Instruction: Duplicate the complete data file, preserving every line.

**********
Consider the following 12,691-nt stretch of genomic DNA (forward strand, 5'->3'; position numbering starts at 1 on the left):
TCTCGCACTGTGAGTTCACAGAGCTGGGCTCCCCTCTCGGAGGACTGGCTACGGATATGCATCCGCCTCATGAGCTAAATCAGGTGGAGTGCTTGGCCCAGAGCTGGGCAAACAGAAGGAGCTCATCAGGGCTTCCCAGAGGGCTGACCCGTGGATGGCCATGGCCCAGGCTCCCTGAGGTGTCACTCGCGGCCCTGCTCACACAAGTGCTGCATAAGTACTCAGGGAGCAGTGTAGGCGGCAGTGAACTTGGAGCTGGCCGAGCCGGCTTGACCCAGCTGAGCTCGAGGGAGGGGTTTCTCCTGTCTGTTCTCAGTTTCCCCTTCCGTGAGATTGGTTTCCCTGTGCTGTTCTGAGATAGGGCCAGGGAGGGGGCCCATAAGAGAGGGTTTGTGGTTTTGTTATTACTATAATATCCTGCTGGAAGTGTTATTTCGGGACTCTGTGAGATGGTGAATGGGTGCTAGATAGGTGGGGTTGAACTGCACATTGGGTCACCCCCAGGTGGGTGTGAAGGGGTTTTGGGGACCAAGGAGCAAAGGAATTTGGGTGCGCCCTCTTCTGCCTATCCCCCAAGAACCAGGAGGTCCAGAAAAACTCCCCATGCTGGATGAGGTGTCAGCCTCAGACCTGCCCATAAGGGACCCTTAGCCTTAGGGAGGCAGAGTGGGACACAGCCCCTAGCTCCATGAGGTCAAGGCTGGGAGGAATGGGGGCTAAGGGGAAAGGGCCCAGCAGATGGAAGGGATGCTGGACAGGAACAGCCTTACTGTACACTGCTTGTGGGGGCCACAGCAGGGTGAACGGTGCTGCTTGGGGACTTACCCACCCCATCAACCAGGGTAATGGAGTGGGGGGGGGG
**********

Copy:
Consider the following 12,691-nt stretch of genomic DNA (forward strand, 5'->3'; position numbering starts at 1 on the left):
TCTCGCACTGTGAGTTCACAGAGCTGGGCTCCCCTCTCGGAGGACTGGCTACGGATATGCATCCGCCTCATGAGCTAAATCAGGTGGAGTGCTTGGCCCAGAGCTGGGCAAACAGAAGGAGCTCATCAGGGCTTCCCAGAGGGCTGACCCGTGGATGGCCATGGCCCAGGCTCCCTGAGGTGTCACTCGCGGCCCTGCTCACACAAGTGCTGCATAAGTACTCAGGGAGCAGTGTAGGCGGCAGTGAACTTGGAGCTGGCCGAGCCGGCTTGACCCAGCTGAGCTCGAGGGAGGGGTTTCTCCTGTCTGTTCTCAGTTTCCCCTTCCGTGAGATTGGTTTCCCTGTGCTGTTCTGAGATAGGGCCAGGGAGGGGGCCCATAAGAGAGGGTTTGTGGTTTTGTTATTACTATAATATCCTGCTGGAAGTGTTATTTCGGGACTCTGTGAGATGGTGAATGGGTGCTAGATAGGTGGGGTTGAACTGCACATTGGGTCACCCCCAGGTGGGTGTGAAGGGGTTTTGGGGACCAAGGAGCAAAGGAATTTGGGTGCGCCCTCTTCTGCCTATCCCCCAAGAACCAGGAGGTCCAGAAAAACTCCCCATGCTGGATGAGGTGTCAGCCTCAGACCTGCCCATAAGGGACCCTTAGCCTTAGGGAGGCAGAGTGGGACACAGCCCCTAGCTCCATGAGGTCAAGGCTGGGAGGAATGGGGGCTAAGGGGAAAGGGCCCAGCAGATGGAAGGGATGCTGGACAGGAACAGCCTTACTGTACACTGCTTGTGGGGGCCACAGCAGGGTGAACGGTGCTGCTTGGGGACTTACCCACCCCATCAACCAGGGTAATGGAGTGGGGGGGGGG